Published July 05, 2010
WIMBLEDON, England (AP) — It was the middle Sunday at Wimbledon, the tournament's traditional day off, and the best players in men's tennis were scattered around the All England Club's practice courts.
Rafael Nadal was there, going through a relatively light training session. To his right stood Roger Federer, hitting on the next court over. To Nadal's left was Andy Roddick, also on an adjacent court. Andy Murray was out there, too, along with Novak Djokovic and Robin Soderling.
All were in close quarters that afternoon.
A week later, it's clear that the gap between 2010 Wimbledon champion Nadal and the rest — including Federer — is quite pronounced.
"His backhand's good. His serve's good. His forehand's good. His movement is good. He does everything really, really well," Murray said after being picked apart by Nadal in a straight-set semifinal.
And Murray went on to add this: "He's one of the greatest players ever."
For years, Federer was No. 1, Nadal was No. 2, and no one else was even close. They combined to win 17 of 18 Grand Slam titles in one stretch. But it appears to be a fading rivalry, because their last match against each other at a major tournament was 1½ years ago.
Indeed, right now, Nadal is alone at the top, much the way the woman who is No. 1 and won Wimbledon, Serena Williams, has distanced herself from the pack — in the rankings and on the court.
Williams won all 14 sets she played at the All England Club this year and set a tournament record with 89 aces. She's won five of the last eight Grand Slam titles. The only other woman who's even reached two major finals in that span is Dinara Safina. She lost both, then made a first-round exit at the French Open in May and withdrew from Wimbledon with a back injury.
Williams' older sister Venus is now 30, hasn't won a Grand Slam tournament in two years, hasn't even made it past the quarterfinals at the last four majors and dropped to No. 4 in Monday's rankings.
"It's not just about how many Slams you win or how many tournaments you win — it's just your game overall. And (Serena's) definitely got all the goods," 18-time major champion Martina Navratilova said. "It would have been fun to play her, but at the same time, I'm glad that I didn't have to."
Nadal, meanwhile, is 31-1 with five titles since mid-April. Not only has he regained the top ranking, but as of Monday, Federer slipped to No. 3 for the first time since November 2003.
Plus, after reaching a record 23 consecutive Grand Slam semifinals, 16-time major champion Federer has lost in the quarterfinals at two majors in a row.
Nadal now stands halfway to Federer's record total. By managing the tricky transition from clay to grass and following up his fifth championship at the French Open with his second at Wimbledon, Nadal is up to eight major trophies, including the 2009 Australian Open.
Bjorn Borg was the French Open and Wimbledon champion in 1978, 1979 and 1980, but nobody else won both in the same season for the next 27 years. Now it's been done three times in a row: by Nadal in 2008, Federer in 2009, and Nadal again.
"If you want to play well, (you're) going to find a way," Nadal said. "So if you really want to play well in one surface, and you are a good player, I think in the end, (you're) going to find a way."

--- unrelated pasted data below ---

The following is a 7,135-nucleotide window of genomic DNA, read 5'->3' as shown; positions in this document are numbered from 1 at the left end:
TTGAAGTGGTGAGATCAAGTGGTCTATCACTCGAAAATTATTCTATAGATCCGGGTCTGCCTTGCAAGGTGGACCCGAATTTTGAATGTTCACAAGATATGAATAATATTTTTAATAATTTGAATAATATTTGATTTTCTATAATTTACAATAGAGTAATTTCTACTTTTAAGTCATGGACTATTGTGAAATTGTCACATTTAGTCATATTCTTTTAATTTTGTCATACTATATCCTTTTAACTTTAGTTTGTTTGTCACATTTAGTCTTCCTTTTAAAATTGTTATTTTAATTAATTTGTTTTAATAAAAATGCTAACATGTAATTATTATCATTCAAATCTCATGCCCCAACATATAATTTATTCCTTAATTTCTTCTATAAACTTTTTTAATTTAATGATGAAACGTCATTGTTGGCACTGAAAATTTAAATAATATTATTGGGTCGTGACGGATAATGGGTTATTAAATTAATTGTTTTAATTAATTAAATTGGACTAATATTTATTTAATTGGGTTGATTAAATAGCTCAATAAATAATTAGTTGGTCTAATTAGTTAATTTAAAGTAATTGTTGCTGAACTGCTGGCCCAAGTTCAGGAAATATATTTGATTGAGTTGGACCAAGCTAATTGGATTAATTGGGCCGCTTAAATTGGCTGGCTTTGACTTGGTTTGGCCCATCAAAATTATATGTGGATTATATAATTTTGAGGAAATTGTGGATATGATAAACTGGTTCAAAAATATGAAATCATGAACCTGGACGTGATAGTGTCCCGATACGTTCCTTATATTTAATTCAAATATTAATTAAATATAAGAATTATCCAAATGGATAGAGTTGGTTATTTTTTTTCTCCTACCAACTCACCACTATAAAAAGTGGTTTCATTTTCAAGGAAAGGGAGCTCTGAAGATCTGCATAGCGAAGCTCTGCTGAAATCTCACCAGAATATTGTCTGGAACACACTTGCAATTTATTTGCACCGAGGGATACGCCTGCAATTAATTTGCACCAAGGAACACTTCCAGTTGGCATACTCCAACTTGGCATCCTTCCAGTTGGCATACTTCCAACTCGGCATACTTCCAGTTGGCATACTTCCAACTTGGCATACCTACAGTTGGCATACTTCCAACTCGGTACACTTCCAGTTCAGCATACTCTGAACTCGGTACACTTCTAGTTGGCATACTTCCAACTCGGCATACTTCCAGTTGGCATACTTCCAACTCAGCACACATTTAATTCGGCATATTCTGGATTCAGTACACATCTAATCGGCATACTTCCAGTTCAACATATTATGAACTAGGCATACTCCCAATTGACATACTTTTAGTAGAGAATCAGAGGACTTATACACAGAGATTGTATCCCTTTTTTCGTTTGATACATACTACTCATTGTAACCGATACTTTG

Simple as that, huh?
After easily beating Tomas Berdych 6-3, 7-5, 6-4 in Sunday's Wimbledon final, Nadal was asked about chasing Federer's Grand Slam record.
"Eight more? That's too complicated ... too hard," Nadal said. "I never imagined I'd have eight Grand Slam titles today, at 24 years old."
What must be daunting for Nadal's contemporaries is that he keeps getting better and better.
His serve once was considered a liability. Not any more. Against Berdych, Nadal saved all four break points he faced. Against Soderling in the Roland Garros final a month ago, Nadal went 8 for 8 when he was a point from losing serve.
So what's the secret? After all, Nadal's average speed on first serves Sunday was 115 mph, 10 mph slower than Berdych.
"My percentage is high. That's important, especially on this kind of surface, on grass," Nadal said Sunday night in an interview while being driven away from the All England Club. "And then, I think, my first shot after the serve is a good one, normally — that first forehand is a good one, and that's a big advantage."
Ah, yes, that forehand. Nadal whips it fiercely, lathering it with spin. That helped him accumulate a 14-4 edge in baseline winners Sunday.
It is hit, of course, with his left hand. Nadal, though, is naturally a righty, which is the hand he used to sign autographs for fans after the final. When he first began playing tennis, he would hit two-handed shots off both sides — forehands and backhands — but at about 9 or 10, he figured it was time to choose.
Seems like he picked well.
Now Nadal will take a couple of weeks off to rest, relax, get treatment for his right knee, and get ready for the next challenge: the U.S. Open, which begins Aug. 30. That's the only major title missing from his resume.
Win that, and he'll join Federer, Agassi and the four other men who own career Grand Slams.
Williams is one of nine women who've done that, and she'll be favored to keep adding to her major total in New York. She already owns 13 Grand Slam trophies, six more than any other active woman.
"She's just head and shoulders above everybody else," Navratilova said, "and those are pretty broad shoulders."
The same could be said about Nadal.
Howard Fendrich covers tennis for The Associated Press. Write to him at hfendrich(at)ap.org